Well that's a good analogy. Sometimes it works out that way. Most of my team has much more experience than most of the founders of the start-ups and sometimes you do take up a bit of the parenting role to give them advice sometimes. As most parents don't give you the advice you want. So that's a really good analogy, we are sometimes like parents to them.

How do you train entrepreneurs to pitch

Firstly understand what the investor wants to hear and give them a very clear message about that. See what problem are you solving, unless you can articulate what problem you are solving, the investors can never understand whether that's a problem that really exists and whether the market for that problem is big enough to make it worthwhile. The second thing is you need to explain what you are doing differently because there is a lot of copy-cat entrepreneurship out there sometimes. No investor wants to invest in a copy-cat, they want to invest in something very unique and new. Thirdly, what's the team all about and is there enough passion in it. They need to be extremely passionate when they are talking to investors because investors will often invest in the team rather than the idea. It's got to be a good combination out there. Some investors invest in a team and expect them to develop a good idea along the way, some investors invest in a great idea and expect them to develop a good team to match the idea. It has to be a balance of all three.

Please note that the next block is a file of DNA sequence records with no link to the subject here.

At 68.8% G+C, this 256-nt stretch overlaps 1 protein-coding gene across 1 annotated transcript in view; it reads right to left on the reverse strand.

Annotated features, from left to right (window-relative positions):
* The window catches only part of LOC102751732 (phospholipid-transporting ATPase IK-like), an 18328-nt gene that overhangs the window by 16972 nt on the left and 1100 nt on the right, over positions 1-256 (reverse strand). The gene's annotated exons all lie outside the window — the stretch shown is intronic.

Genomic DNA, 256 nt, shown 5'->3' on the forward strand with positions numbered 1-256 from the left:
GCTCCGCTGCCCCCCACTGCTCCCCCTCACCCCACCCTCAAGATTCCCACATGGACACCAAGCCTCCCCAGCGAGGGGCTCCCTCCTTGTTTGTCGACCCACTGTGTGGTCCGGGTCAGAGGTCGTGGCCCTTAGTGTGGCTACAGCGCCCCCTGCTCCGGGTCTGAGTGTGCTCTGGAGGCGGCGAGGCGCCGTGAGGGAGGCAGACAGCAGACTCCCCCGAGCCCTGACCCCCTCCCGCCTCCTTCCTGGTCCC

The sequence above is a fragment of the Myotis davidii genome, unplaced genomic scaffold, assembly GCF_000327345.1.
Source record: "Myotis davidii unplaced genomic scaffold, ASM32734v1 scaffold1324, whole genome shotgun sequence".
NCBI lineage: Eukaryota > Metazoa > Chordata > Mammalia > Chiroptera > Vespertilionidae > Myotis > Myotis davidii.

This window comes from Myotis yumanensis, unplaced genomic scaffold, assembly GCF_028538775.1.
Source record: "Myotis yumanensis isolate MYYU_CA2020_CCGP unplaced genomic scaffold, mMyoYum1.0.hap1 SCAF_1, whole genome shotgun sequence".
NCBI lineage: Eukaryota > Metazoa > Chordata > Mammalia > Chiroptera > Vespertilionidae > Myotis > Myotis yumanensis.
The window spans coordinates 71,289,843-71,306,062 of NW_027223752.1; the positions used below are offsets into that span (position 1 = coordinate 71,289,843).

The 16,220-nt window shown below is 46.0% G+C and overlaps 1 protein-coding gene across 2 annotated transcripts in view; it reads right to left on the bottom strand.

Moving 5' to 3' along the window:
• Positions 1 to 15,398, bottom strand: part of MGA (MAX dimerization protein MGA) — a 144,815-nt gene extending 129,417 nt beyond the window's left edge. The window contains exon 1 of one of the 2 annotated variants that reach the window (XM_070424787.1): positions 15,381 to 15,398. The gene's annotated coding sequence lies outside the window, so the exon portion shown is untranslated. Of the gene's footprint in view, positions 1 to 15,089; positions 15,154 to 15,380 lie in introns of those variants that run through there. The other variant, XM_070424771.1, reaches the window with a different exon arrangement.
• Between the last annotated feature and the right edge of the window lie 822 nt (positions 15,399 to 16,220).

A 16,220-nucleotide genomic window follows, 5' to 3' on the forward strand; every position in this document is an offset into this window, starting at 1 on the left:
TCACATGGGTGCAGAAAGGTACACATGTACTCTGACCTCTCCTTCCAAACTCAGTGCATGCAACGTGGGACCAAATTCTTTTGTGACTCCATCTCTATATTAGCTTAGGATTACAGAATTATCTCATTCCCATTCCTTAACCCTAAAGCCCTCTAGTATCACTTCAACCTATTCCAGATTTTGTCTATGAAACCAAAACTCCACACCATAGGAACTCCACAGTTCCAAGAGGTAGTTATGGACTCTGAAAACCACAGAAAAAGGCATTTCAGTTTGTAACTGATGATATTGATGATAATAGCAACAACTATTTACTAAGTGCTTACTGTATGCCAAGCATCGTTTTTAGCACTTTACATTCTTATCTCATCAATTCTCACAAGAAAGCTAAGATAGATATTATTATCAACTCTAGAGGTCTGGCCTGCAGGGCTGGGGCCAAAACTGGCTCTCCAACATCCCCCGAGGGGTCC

In our practice sessions we have seen pitches run for 20 minutes but the investor has only limited attention. Unless you capture their attention in the first minute and hold it right till the end, where you ask for the money, you've lost him. Brett said that 8 minutes is a long time for a pitch.

Brett said that tier two cities and locations that have potential and good ideas coming from them are Kolkata, Chandigarh, Rajasthan amongst others. He said that Jaarvis would be looking for background in sectors that we invest like fintech and look for areas that has it in their education system.

Sneha Banerjee

Entrepreneur Staff

Former Staff, Entrepreneur India

She used to write for Entrepreneur India from Bangalore and other cities in South India.